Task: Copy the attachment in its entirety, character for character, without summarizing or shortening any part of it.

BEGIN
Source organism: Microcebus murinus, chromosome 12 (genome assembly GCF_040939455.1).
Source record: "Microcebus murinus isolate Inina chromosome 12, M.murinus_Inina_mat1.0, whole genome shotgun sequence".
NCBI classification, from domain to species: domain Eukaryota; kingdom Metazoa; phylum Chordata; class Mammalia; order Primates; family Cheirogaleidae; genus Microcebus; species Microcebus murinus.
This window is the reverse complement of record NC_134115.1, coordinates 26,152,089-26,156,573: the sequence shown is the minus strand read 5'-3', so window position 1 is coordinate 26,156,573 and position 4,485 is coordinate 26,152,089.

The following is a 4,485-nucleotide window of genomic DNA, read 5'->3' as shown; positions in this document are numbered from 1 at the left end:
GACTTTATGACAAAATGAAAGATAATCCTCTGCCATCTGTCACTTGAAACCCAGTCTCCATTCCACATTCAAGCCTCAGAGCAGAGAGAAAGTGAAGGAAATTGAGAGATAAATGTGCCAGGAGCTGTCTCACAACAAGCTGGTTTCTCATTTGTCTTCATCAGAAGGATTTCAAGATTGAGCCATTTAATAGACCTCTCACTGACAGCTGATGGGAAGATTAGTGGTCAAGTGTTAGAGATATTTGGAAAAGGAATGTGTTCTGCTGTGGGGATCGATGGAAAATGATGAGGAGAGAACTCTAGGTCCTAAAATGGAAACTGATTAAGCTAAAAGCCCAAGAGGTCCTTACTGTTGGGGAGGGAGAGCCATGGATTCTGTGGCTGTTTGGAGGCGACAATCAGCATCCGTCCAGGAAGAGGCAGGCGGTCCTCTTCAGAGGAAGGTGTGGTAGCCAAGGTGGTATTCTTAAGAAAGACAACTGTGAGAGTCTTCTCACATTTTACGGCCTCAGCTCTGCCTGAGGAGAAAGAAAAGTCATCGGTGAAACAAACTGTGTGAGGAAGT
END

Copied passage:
Source organism: Microcebus murinus, chromosome 12 (genome assembly GCF_040939455.1).
Source record: "Microcebus murinus isolate Inina chromosome 12, M.murinus_Inina_mat1.0, whole genome shotgun sequence".
NCBI classification, from domain to species: domain Eukaryota; kingdom Metazoa; phylum Chordata; class Mammalia; order Primates; family Cheirogaleidae; genus Microcebus; species Microcebus murinus.
This window is the reverse complement of record NC_134115.1, coordinates 26,152,089-26,156,573: the sequence shown is the minus strand read 5'-3', so window position 1 is coordinate 26,156,573 and position 4,485 is coordinate 26,152,089.

The following is a 4,485-nucleotide window of genomic DNA, read 5'->3' as shown; positions in this document are numbered from 1 at the left end:
GACTTTATGACAAAATGAAAGATAATCCTCTGCCATCTGTCACTTGAAACCCAGTCTCCATTCCACATTCAAGCCTCAGAGCAGAGAGAAAGTGAAGGAAATTGAGAGATAAATGTGCCAGGAGCTGTCTCACAACAAGCTGGTTTCTCATTTGTCTTCATCAGAAGGATTTCAAGATTGAGCCATTTAATAGACCTCTCACTGACAGCTGATGGGAAGATTAGTGGTCAAGTGTTAGAGATATTTGGAAAAGGAATGTGTTCTGCTGTGGGGATCGATGGAAAATGATGAGGAGAGAACTCTAGGTCCTAAAATGGAAACTGATTAAGCTAAAAGCCCAAGAGGTCCTTACTGTTGGGGAGGGAGAGCCATGGATTCTGTGGCTGTTTGGAGGCGACAATCAGCATCCGTCCAGGAAGAGGCAGGCGGTCCTCTTCAGAGGAAGGTGTGGTAGCCAAGGTGGTATTCTTAAGAAAGACAACTGTGAGAGTCTTCTCACATTTTACGGCCTCAGCTCTGCCTGAGGAGAAAGAAAAGTCATCGGTGAAACAAACTGTGTGAGGAAGT